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    How to make Bonfire Night more bearable for your dog and how to deal with pet phobias

    NewsDog Health and WellbeingWednesday 31 August 2011
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    November 5th is looming large once again and it is a night that often proves very distressing for pets particularly dogs, which can be absolutely terrorised by the sound of fireworks going off. Leading veterinary surgeon, Ray O’Mahony MVB MRCVS CVH, who specialises in veterinary herbal medicine and is creator of his own range of herbal tonics called Phytoforce, takes a look at phobias in dogs and offers tips to owners on what to do to overcome and deal with them. 

    “First off avoiding these phobias is the most effective way of dealing with this distressing issue,” Ray states. “Puppies have a sensitive period up to about 12 weeks, so the more encounters you can fit into this sensitive period the better as puppies with many different experiences tend to form fewer phobias and are less anxious in general. Loud noises should be introduced and if the puppy does exhibit any distress just reassure them and they will quickly get used to them, after this sensitive period they have a juvenile period and the first month or two of this period is almost as important as the sensitive period so make sure you continue to with the various stimulae in order that your puppy learns that new experiences should be met with curiosity rather than fear.

     “In older dogs where these phobias are already formed then dealing with them is more difficult but there are many aids to desensitising your dog. Firstly start desensitising at any other time of the year than Bonfire night. Start with lower levels of noise and gradually increase the intensity, there are a number of commercially available CDs for this purpose. Try to associate positive rewards around the noises, something the dog really likes, be it food, play, grooming or praise whichever your dog enjoys most. This method is referred to as counter conditioning and can prove very effective. You should however refrain from giving excessive comforting or attention if the dog starts exhibiting signs of fear as the dog may well interpret this as a positive reinforcement of its fearful demeanour, i.e. when it acts fearfully it gets more attention. Your dog is very sensitive to your feelings so try to project a calm and confident demeanour when dealing with any stressful situations.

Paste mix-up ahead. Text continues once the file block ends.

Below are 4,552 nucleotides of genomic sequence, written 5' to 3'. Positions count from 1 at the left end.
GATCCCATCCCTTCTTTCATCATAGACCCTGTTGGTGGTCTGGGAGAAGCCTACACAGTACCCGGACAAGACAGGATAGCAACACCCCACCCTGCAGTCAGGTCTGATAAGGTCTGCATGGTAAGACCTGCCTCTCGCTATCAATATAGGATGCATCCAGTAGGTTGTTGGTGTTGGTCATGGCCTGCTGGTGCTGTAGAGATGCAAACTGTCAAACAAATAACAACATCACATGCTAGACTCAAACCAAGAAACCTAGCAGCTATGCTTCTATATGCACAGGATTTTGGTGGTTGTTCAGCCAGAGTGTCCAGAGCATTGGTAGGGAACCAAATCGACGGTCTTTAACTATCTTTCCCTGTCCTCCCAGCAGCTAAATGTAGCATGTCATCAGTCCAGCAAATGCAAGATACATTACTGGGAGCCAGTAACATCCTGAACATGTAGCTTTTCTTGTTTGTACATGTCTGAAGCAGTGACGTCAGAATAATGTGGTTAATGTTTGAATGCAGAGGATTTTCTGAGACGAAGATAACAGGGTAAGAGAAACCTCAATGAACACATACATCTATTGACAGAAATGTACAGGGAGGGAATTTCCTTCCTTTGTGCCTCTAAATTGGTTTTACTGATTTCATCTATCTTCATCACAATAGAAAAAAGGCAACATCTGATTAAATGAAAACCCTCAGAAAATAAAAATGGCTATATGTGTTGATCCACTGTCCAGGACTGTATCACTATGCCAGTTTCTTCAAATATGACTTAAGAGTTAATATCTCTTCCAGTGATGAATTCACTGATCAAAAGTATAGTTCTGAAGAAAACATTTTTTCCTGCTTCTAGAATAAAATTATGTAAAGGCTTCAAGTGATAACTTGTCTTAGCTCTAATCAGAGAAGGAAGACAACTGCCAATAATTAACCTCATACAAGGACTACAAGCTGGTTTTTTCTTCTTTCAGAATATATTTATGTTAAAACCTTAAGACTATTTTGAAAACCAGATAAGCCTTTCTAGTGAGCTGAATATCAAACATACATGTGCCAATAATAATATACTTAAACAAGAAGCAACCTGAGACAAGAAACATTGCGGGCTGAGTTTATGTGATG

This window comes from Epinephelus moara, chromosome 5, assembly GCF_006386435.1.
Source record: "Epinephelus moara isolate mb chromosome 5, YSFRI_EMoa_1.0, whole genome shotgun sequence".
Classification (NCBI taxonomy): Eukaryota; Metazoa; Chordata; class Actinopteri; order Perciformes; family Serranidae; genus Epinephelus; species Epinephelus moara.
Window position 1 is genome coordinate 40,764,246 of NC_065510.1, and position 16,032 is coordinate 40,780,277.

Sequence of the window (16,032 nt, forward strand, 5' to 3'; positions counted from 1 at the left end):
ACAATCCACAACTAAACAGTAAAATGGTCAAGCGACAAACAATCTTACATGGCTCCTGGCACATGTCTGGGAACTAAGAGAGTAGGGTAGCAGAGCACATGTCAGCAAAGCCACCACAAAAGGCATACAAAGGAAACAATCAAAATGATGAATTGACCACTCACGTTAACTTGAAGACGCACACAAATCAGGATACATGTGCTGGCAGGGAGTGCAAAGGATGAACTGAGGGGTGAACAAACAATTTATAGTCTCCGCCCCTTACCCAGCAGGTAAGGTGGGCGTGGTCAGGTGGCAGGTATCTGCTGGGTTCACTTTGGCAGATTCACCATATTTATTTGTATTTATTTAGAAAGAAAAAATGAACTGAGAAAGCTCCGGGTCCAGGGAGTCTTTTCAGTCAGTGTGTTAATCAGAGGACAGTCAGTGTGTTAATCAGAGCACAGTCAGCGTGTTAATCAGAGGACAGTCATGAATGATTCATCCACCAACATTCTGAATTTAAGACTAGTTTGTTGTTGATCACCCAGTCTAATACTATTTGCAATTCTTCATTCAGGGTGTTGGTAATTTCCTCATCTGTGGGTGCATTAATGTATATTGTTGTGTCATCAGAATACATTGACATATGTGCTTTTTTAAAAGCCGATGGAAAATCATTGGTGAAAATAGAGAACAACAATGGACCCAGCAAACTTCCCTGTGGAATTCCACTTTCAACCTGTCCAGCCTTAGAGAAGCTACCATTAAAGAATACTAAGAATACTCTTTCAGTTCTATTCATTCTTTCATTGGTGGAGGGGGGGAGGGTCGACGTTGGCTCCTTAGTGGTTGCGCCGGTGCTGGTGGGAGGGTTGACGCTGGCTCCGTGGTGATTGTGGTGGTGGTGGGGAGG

“For some severely affected dogs where the desensitising attempts have not worked completely you may need to introduce calming aids. There are a number of options available from pharmaceutical drugs such as Valium, to Homoeopathic remedies such as Phospherous 30C, or Herbal formulas containing herbs such as Chamomile or Valerian, remember when using herbs that a multi herb formula will always work better than a single herb remedy,  or pheromone therapy such as the Dap diffusers. “

    Phytoforce’s Relax Tonic is an effective blend of calming herbs that combine to give stressed out dogs, and owners, a bit of peace. The tonic relaxes without sedating allowing them to enjoy life to the full. Its unique formula acts on a number of levels, reducing immediate anxiety and nervousness while also acting longer term as an adrenal tonic to bolster and support timid dogs worn out from their anxieties. They begin to feel more secure and react in a more positive way. This tonic may prove useful for any condition where fear, stress or boredom is a factor. For daily use give 1 pump /12kg body weight twice daily.  During times of acute stress this amount can be doubled. Relax is most effective if given for a period of time before the dog becomes stressed as it allows him to deal more effectively anxiety and fear. Higher doses may have sedating effect and individual responses vary so dosing should be tailored accordingly.  At maintenance dose lasts 40 kg dog 2 months or 10 kg dog for 6 months. The unique foil pouch ensures activity is maintained throughout extended periods of use. The product retails for £29.99 and can be bought online at www.phytoforce.ie

    As with all complex behavioural issues a multi pronged approach is the most appropriate and the one most likely to achieve success for you and your dog. In our clinic we generally advise the creation of a ‘safe’ place by using a Dap diffuser, start on an appropriate herbal formula and then begin desensitisation and counter conditioning exercises months before bonfire night. Remember the older the dog the longer and slower the desensitisation process will be. Remember also to keep up with the exercises regularly even after your dog is used to the sounds as the more often they hear it the less likely they are to relapse into a fearful response. An approach like this is applicable to many of the behavioural problems encountered in dogs, and cats.

    Prior to the big night make sure your dog gets lots of exercise and has a little extra in his dinner bowl. Exercise releases endorphins and serotonin making him less nervous and helping him sleep more soundly.

    Speak to your vet or local animal behaviourist for more advice on the desensitisation and counter conditioning exercises mentioned above.

    If you require any further information on herbal remedies e-mail us at : [email protected]

     

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